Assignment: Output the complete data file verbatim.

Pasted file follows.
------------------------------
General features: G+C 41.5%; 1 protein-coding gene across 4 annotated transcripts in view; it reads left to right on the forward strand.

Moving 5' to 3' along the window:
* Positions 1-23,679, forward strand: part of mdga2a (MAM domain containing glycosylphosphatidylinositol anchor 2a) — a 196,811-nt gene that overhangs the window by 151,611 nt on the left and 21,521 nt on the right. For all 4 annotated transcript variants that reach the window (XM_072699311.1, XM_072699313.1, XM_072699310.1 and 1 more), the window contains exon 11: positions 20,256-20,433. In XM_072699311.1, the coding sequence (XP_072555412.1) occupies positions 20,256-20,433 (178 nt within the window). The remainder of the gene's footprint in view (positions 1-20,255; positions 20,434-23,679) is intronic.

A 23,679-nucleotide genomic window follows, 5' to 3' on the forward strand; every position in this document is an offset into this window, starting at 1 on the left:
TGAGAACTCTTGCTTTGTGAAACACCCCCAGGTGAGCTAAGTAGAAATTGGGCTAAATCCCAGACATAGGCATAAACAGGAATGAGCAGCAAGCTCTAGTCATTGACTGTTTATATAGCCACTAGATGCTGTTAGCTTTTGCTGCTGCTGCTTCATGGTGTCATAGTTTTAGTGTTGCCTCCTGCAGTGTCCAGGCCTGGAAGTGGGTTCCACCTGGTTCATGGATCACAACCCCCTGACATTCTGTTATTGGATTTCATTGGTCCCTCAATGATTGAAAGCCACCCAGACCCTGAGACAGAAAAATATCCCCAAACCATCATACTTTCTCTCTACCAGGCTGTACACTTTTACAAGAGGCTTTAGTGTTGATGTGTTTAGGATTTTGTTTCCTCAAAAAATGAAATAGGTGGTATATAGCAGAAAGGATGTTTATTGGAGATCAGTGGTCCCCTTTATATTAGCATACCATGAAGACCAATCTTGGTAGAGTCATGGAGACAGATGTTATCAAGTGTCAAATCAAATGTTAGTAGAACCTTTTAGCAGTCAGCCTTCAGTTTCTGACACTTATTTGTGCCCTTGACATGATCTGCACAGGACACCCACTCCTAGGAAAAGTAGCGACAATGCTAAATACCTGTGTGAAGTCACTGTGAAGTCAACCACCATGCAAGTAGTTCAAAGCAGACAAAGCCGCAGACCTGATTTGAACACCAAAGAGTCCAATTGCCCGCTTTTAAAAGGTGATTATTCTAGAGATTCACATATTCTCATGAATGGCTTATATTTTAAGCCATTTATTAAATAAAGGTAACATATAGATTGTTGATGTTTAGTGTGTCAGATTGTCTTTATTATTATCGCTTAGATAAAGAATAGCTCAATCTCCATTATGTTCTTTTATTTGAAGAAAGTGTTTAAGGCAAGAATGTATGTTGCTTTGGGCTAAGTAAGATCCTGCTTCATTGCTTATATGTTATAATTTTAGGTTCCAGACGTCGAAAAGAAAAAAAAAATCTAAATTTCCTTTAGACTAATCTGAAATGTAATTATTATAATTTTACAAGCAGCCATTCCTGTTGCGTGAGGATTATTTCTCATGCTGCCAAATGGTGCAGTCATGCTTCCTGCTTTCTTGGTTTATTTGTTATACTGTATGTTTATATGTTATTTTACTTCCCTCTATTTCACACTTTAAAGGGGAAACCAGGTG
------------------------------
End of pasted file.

General features: G+C 41.5%; 1 protein-coding gene across 4 annotated transcripts in view; it reads left to right on the forward strand.

Moving 5' to 3' along the window:
* Positions 1-23,679, forward strand: part of mdga2a (MAM domain containing glycosylphosphatidylinositol anchor 2a) — a 196,811-nt gene that overhangs the window by 151,611 nt on the left and 21,521 nt on the right. For all 4 annotated transcript variants that reach the window (XM_072699311.1, XM_072699313.1, XM_072699310.1 and 1 more), the window contains exon 11: positions 20,256-20,433. In XM_072699311.1, the coding sequence (XP_072555412.1) occupies positions 20,256-20,433 (178 nt within the window). The remainder of the gene's footprint in view (positions 1-20,255; positions 20,434-23,679) is intronic.

A 23,679-nucleotide genomic window follows, 5' to 3' on the forward strand; every position in this document is an offset into this window, starting at 1 on the left:
TGAGAACTCTTGCTTTGTGAAACACCCCCAGGTGAGCTAAGTAGAAATTGGGCTAAATCCCAGACATAGGCATAAACAGGAATGAGCAGCAAGCTCTAGTCATTGACTGTTTATATAGCCACTAGATGCTGTTAGCTTTTGCTGCTGCTGCTTCATGGTGTCATAGTTTTAGTGTTGCCTCCTGCAGTGTCCAGGCCTGGAAGTGGGTTCCACCTGGTTCATGGATCACAACCCCCTGACATTCTGTTATTGGATTTCATTGGTCCCTCAATGATTGAAAGCCACCCAGACCCTGAGACAGAAAAATATCCCCAAACCATCATACTTTCTCTCTACCAGGCTGTACACTTTTACAAGAGGCTTTAGTGTTGATGTGTTTAGGATTTTGTTTCCTCAAAAAATGAAATAGGTGGTATATAGCAGAAAGGATGTTTATTGGAGATCAGTGGTCCCCTTTATATTAGCATACCATGAAGACCAATCTTGGTAGAGTCATGGAGACAGATGTTATCAAGTGTCAAATCAAATGTTAGTAGAACCTTTTAGCAGTCAGCCTTCAGTTTCTGACACTTATTTGTGCCCTTGACATGATCTGCACAGGACACCCACTCCTAGGAAAAGTAGCGACAATGCTAAATACCTGTGTGAAGTCACTGTGAAGTCAACCACCATGCAAGTAGTTCAAAGCAGACAAAGCCGCAGACCTGATTTGAACACCAAAGAGTCCAATTGCCCGCTTTTAAAAGGTGATTATTCTAGAGATTCACATATTCTCATGAATGGCTTATATTTTAAGCCATTTATTAAATAAAGGTAACATATAGATTGTTGATGTTTAGTGTGTCAGATTGTCTTTATTATTATCGCTTAGATAAAGAATAGCTCAATCTCCATTATGTTCTTTTATTTGAAGAAAGTGTTTAAGGCAAGAATGTATGTTGCTTTGGGCTAAGTAAGATCCTGCTTCATTGCTTATATGTTATAATTTTAGGTTCCAGACGTCGAAAAGAAAAAAAAAATCTAAATTTCCTTTAGACTAATCTGAAATGTAATTATTATAATTTTACAAGCAGCCATTCCTGTTGCGTGAGGATTATTTCTCATGCTGCCAAATGGTGCAGTCATGCTTCCTGCTTTCTTGGTTTATTTGTTATACTGTATGTTTATATGTTATTTTACTTCCCTCTATTTCACACTTTAAAGGGGAAACCAGGTG